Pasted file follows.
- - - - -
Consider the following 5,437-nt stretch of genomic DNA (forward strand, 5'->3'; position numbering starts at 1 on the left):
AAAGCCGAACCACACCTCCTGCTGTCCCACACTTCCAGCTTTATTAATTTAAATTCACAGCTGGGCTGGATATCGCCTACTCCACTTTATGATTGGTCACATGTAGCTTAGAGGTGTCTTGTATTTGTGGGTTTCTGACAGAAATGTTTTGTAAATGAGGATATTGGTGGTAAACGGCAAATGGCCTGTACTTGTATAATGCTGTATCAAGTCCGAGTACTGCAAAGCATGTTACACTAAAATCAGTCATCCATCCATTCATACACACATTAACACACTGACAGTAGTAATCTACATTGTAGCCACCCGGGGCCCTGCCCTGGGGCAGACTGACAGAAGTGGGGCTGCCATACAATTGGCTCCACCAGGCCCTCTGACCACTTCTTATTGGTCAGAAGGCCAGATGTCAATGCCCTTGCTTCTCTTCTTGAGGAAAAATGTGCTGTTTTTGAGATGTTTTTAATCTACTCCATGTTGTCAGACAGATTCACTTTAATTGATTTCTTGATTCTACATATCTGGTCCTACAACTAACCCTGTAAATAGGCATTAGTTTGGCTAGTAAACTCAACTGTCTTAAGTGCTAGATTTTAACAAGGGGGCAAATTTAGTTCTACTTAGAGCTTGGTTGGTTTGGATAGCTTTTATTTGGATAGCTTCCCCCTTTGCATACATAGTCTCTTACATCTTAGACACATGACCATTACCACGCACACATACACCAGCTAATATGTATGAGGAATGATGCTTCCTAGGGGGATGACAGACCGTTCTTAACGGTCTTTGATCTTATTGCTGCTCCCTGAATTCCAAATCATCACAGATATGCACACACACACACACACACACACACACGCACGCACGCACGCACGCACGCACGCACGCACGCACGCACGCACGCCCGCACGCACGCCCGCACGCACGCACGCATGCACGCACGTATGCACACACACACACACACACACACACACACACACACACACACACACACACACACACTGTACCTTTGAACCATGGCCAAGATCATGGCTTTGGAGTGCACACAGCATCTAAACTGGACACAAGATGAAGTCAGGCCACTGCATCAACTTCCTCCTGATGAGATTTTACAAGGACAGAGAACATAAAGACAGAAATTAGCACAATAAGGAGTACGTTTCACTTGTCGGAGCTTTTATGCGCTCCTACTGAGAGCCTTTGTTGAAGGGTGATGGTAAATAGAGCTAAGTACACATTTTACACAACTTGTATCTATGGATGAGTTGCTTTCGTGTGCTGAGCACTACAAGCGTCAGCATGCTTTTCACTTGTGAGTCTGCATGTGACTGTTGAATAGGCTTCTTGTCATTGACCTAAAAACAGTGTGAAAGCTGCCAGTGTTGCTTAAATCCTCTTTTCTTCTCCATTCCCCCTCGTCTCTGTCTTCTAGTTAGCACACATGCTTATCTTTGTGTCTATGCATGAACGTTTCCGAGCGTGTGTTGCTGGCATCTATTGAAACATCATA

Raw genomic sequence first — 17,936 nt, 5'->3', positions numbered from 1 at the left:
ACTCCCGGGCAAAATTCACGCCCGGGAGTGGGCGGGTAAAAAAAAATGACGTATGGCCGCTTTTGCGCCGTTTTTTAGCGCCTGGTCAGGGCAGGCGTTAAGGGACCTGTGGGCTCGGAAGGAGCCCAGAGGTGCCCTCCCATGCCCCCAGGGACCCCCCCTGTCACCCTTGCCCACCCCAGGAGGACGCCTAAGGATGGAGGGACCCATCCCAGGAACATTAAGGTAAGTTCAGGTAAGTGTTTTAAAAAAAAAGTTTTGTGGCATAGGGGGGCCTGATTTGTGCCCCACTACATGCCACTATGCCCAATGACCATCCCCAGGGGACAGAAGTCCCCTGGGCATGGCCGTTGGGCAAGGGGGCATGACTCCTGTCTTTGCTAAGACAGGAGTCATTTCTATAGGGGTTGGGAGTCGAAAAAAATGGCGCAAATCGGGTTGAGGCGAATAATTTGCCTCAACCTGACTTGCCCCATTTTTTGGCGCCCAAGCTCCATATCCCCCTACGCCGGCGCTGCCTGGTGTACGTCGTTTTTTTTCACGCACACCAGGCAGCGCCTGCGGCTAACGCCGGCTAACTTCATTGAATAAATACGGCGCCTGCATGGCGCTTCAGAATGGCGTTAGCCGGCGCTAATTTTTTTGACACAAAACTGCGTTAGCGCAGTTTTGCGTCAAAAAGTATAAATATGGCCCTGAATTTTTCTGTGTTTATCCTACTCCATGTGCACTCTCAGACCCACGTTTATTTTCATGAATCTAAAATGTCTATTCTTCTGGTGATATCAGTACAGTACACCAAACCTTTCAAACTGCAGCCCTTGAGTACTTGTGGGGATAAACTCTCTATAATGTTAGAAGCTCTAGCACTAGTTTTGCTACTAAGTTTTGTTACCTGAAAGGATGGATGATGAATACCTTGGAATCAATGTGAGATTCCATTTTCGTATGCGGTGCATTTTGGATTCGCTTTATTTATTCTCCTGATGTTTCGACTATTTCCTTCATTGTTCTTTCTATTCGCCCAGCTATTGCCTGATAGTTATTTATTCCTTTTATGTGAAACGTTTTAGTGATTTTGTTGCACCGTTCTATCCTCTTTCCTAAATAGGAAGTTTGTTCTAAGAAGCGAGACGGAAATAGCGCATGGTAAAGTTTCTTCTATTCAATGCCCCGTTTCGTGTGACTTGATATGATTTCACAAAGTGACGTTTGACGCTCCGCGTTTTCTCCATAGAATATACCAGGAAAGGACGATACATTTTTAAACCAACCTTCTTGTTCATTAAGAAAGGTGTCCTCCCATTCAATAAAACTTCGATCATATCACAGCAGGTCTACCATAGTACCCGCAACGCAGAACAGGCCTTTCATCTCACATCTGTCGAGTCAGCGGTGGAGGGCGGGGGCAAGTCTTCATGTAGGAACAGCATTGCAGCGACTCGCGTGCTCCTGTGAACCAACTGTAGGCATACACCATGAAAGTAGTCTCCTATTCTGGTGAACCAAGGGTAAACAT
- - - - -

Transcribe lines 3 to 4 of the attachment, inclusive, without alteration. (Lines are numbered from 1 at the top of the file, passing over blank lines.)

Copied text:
Raw genomic sequence first — 17,936 nt, 5'->3', positions numbered from 1 at the left:
ACTCCCGGGCAAAATTCACGCCCGGGAGTGGGCGGGTAAAAAAAAATGACGTATGGCCGCTTTTGCGCCGTTTTTTAGCGCCTGGTCAGGGCAGGCGTTAAGGGACCTGTGGGCTCGGAAGGAGCCCAGAGGTGCCCTCCCATGCCCCCAGGGACCCCCCCTGTCACCCTTGCCCACCCCAGGAGGACGCCTAAGGATGGAGGGACCCATCCCAGGAACATTAAGGTAAGTTCAGGTAAGTGTTTTAAAAAAAAAGTTTTGTGGCATAGGGGGGCCTGATTTGTGCCCCACTACATGCCACTATGCCCAATGACCATCCCCAGGGGACAGAAGTCCCCTGGGCATGGCCGTTGGGCAAGGGGGCATGACTCCTGTCTTTGCTAAGACAGGAGTCATTTCTATAGGGGTTGGGAGTCGAAAAAAATGGCGCAAATCGGGTTGAGGCGAATAATTTGCCTCAACCTGACTTGCCCCATTTTTTGGCGCCCAAGCTCCATATCCCCCTACGCCGGCGCTGCCTGGTGTACGTCGTTTTTTTTCACGCACACCAGGCAGCGCCTGCGGCTAACGCCGGCTAACTTCATTGAATAAATACGGCGCCTGCATGGCGCTTCAGAATGGCGTTAGCCGGCGCTAATTTTTTTGACACAAAACTGCGTTAGCGCAGTTTTGCGTCAAAAAGTATAAATATGGCCCTGAATTTTTCTGTGTTTATCCTACTCCATGTGCACTCTCAGACCCACGTTTATTTTCATGAATCTAAAATGTCTATTCTTCTGGTGATATCAGTACAGTACACCAAACCTTTCAAACTGCAGCCCTTGAGTACTTGTGGGGATAAACTCTCTATAATGTTAGAAGCTCTAGCACTAGTTTTGCTACTAAGTTTTGTTACCTGAAAGGATGGATGATGAATACCTTGGAATCAATGTGAGATTCCATTTTCGTATGCGGTGCATTTTGGATTCGCTTTATTTATTCTCCTGATGTTTCGACTATTTCCTTCATTGTTCTTTCTATTCGCCCAGCTATTGCCTGATAGTTATTTATTCCTTTTATGTGAAACGTTTTAGTGATTTTGTTGCACCGTTCTATCCTCTTTCCTAAATAGGAAGTTTGTTCTAAGAAGCGAGACGGAAATAGCGCATGGTAAAGTTTCTTCTATTCAATGCCCCGTTTCGTGTGACTTGATATGATTTCACAAAGTGACGTTTGACGCTCCGCGTTTTCTCCATAGAATATACCAGGAAAGGACGATACATTTTTAAACCAACCTTCTTGTTCATTAAGAAAGGTGTCCTCCCATTCAATAAAACTTCGATCATATCACAGCAGGTCTACCATAGTACCCGCAACGCAGAACAGGCCTTTCATCTCACATCTGTCGAGTCAGCGGTGGAGGGCGGGGGCAAGTCTTCATGTAGGAACAGCATTGCAGCGACTCGCGTGCTCCTGTGAACCAACTGTAGGCATACACCATGAAAGTAGTCTCCTATTCTGGTGAACCAAGGGTAAACAT